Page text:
OSHA provides hurricane recovery materials, tips
Informational materials produced by the Department of Labor's Occupational Safety and Health Administration are helping employers and workers better address safety and health hazards associated with hurricane clean-up and recovery. "Our goal is safe and healthy workers," said Acting OSHA administrator Jonathan L.
Informational materials produced by the Department of Labor's Occupational Safety and Health Administration are helping employers and workers better address safety and health hazards associated with hurricane clean-up and recovery.
"Our goal is safe and healthy workers," said Acting OSHA administrator Jonathan L. Snare. "These materials provide concise, expert information that will help workers avoid the vast array of hazards they will encounter during the Gulf Coast clean-up and recovery operations."
OSHA safety and health experts have already developed 37 fact sheets and eight "quick cards"-two-sided, 4-by-9 inch cards with safety and health tips-on hazards such as molds and fungi, downed electrical wires and general decontamination, to name a few. Thousands of these "tools" have been printed, laminated and put in the hands of clean-up and recovery workers throughout the Gulf Coast area.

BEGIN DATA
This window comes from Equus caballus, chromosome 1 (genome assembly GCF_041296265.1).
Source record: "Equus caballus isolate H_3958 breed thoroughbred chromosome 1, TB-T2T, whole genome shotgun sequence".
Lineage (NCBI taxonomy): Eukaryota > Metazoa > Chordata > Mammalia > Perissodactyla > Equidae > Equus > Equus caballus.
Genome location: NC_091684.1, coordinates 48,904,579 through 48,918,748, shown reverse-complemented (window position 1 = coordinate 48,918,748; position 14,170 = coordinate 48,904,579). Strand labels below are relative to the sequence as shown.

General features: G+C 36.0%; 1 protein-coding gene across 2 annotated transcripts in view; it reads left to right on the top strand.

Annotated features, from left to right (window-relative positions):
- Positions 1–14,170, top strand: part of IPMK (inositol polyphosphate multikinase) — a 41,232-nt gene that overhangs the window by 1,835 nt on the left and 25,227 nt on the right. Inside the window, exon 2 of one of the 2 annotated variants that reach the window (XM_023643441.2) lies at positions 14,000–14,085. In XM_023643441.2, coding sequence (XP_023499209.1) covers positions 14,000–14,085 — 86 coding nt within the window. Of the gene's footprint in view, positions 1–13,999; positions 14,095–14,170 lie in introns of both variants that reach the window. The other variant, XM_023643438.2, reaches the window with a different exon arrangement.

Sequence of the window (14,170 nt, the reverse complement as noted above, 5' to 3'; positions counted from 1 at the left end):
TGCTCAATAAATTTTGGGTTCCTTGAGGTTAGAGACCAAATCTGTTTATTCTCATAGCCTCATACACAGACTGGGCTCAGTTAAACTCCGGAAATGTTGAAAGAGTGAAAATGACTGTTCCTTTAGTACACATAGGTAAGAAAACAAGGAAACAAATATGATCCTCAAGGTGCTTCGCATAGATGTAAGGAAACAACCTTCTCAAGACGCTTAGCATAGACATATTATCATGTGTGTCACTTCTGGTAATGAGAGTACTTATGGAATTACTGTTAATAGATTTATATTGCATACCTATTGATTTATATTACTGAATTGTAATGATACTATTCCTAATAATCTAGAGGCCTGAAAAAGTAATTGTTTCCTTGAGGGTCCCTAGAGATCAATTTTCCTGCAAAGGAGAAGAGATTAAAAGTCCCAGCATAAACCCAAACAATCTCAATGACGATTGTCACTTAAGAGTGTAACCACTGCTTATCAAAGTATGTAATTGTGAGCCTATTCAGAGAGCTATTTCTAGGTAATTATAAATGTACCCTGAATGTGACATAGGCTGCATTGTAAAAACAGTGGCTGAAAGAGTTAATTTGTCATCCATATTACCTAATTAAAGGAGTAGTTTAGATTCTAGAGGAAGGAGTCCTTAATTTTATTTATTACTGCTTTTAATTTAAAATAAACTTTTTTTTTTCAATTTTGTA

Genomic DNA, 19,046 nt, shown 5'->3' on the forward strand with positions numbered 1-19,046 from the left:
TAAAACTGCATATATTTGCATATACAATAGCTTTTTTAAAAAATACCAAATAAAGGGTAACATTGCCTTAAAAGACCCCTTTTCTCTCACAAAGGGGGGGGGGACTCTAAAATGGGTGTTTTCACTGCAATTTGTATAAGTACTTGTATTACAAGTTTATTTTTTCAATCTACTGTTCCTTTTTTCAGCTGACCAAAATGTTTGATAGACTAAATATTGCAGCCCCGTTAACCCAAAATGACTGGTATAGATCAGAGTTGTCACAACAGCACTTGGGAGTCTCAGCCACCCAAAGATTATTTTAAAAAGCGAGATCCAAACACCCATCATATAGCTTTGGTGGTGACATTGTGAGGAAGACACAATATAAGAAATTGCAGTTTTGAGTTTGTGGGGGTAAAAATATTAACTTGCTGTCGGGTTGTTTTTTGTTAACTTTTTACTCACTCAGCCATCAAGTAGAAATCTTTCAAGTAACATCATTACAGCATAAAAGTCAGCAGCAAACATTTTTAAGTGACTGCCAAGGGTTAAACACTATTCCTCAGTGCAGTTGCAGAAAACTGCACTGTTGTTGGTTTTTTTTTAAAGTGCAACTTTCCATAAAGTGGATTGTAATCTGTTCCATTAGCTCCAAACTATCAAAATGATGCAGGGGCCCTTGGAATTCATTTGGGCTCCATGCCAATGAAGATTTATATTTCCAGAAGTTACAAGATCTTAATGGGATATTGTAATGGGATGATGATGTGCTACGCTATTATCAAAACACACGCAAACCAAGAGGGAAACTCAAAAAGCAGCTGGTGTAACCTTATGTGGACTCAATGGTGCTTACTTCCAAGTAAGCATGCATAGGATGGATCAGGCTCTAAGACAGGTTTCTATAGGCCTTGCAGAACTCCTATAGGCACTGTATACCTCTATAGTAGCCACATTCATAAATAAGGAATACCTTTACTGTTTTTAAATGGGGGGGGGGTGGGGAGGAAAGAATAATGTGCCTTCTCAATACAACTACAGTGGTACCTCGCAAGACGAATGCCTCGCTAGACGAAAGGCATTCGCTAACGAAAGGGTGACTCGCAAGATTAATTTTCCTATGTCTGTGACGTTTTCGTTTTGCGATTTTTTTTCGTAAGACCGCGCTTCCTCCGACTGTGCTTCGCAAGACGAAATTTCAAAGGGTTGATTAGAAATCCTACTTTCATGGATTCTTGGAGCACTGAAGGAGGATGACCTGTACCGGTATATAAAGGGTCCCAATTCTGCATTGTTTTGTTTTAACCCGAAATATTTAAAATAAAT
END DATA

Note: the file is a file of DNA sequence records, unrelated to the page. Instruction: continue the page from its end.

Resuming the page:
In response to specific requests from workers and employers, OSHA is developing more quick cards on demolition, hydrogen sulfide, lead in construction, permit-required confined spaces, struck-by hazards during hurricane recovery and tree trimming. Additional information on other topics will be developed on a continuing basis.
Hurricane-related job safety and health information is easily accessible for downloading through OSHA's hurricane recovery page on the Web. This site, which is updated daily, features links to public service announcements to inform workers about hazards related to response and clean-up.
- Events & Awards
- Magazine Archives
- Oil & Gas Engineering
- Salary Survey
- Digital Reports
- Survey Prize Winners
Annual Salary Survey
Before the calendar turned, 2016 already had the makings of a pivotal year for manufacturing, and for the world.
There were the big events for the year, including the United States as Partner Country at Hannover Messe in April and the 2016 International Manufacturing Technology Show in Chicago in September. There's also the matter of the U.S. presidential elections in November, which promise to shape policy in manufacturing for years to come.
But the year started with global economic turmoil, as a slowdown in Chinese manufacturing triggered a worldwide stock hiccup that sent values plummeting. The continued plunge in world oil prices has resulted in a slowdown in exploration and, by extension, the manufacture of exploration equipment.
Read more: 2015 Salary Survey